Belarusian President Alyaksandr Lukashenka says his country will never be part of the Russian Federation.
Speaking to Russian journalists in Minsk on December 14, Lukashenka said that "sovereignty is sacred" for Belarus.
"If someone wants to break [Belarus] into regions and force us to become a subject of Russia, that will never happen," Lukashenka said.
Lukashenka accused Moscow of attempting "to incorporate" Belarus into Russia using oil and gas leverage.
"I understand the hints [by Moscow] saying, 'OK, take our oil but for that destroy your statehood and become part of Russia'... It is useless to blackmail Belarus, to bend it, [to choke us]," Lukashenka said.
Lukashenka also criticized Russian media for presenting Ukraine's pro-Western leadership as enemies.
"I know Ukrainians. They are not enemies. They are not as bad as you present them on your [television] channels. It is time to stop doing that. Nobody [believes] that anymore," Lukashenka said.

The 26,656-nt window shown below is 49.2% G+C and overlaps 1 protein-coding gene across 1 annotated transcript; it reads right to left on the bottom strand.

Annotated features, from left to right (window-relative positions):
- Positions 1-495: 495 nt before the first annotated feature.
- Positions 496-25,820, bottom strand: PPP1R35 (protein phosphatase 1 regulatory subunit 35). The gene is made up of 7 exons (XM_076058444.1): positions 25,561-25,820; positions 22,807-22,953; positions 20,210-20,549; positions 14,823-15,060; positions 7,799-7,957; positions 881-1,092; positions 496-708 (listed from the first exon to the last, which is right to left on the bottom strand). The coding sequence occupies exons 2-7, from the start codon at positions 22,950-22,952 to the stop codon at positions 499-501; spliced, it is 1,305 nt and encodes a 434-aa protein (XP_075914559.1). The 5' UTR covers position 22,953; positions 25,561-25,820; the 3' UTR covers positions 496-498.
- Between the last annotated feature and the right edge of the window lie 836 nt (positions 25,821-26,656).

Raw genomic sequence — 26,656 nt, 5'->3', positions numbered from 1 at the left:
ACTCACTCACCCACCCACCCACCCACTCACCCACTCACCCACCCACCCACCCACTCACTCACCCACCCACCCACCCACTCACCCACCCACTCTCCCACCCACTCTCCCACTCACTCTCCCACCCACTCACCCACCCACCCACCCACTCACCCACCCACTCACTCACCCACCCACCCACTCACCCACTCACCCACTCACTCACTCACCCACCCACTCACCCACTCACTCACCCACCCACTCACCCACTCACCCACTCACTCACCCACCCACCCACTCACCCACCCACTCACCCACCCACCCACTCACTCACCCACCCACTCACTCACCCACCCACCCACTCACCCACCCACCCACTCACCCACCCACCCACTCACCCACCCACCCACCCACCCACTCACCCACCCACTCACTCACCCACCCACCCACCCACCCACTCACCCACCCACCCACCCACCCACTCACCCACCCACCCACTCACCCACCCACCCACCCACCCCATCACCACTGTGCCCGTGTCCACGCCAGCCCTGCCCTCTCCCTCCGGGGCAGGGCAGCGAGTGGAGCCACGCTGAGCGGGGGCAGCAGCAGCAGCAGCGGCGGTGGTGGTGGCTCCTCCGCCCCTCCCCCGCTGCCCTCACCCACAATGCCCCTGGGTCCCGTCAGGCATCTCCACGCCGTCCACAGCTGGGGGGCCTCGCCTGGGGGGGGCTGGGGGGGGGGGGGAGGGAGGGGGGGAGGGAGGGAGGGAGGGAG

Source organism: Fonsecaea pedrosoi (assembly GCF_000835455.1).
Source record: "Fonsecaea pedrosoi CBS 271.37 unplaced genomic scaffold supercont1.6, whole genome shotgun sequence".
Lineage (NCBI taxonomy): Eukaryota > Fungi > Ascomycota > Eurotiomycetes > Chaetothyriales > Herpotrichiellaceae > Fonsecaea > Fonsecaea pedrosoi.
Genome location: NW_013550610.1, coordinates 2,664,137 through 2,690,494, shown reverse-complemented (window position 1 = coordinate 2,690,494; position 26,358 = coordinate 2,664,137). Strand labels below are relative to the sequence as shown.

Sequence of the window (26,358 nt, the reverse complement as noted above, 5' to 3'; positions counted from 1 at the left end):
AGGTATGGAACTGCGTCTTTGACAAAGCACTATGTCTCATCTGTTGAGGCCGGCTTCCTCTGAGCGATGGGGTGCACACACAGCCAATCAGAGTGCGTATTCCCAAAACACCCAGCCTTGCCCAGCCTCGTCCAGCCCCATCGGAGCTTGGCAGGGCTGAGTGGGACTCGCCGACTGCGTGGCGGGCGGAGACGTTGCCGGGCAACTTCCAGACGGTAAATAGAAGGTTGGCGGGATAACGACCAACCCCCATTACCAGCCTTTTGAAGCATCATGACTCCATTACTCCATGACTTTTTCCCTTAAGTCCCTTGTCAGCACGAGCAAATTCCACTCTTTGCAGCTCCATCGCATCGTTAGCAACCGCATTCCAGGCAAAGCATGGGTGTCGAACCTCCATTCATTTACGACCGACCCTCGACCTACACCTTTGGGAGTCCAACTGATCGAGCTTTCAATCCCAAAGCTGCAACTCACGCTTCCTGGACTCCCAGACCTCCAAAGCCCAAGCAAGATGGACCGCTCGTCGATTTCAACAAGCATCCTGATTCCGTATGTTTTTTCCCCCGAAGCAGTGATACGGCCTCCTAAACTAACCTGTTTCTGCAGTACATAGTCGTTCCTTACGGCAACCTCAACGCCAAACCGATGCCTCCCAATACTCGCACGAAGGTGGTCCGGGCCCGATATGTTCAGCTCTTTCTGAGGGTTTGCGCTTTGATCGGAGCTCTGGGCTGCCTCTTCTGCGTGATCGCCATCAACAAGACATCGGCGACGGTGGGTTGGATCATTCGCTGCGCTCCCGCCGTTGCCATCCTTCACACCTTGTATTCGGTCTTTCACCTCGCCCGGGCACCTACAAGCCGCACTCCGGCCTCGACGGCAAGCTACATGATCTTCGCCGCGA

Belarus and Russia are joined in a Union State that exists mainly on paper, and their militaries have close ties -- though Lukashenka has resisted Russian efforts to beef up its military presence in Belarus, which lies between Russia and NATO countries.
Belarus is a member of the Eurasian Economic Union (EES) and the Collective Security Treaty Organization (CSTO), regional groupings that observers say Russian President Vladimir Putin uses in an effort bolster Moscow's influence in the former Soviet Union and counter the EU and NATO.
Wariness about Moscow's intentions toward its neighbors has risen since Russia seized Ukraine's Crimean Peninsula and began supporting Russia-backed separatists in eastern Ukraine, where the ensuing war has killed more than 10,300 people.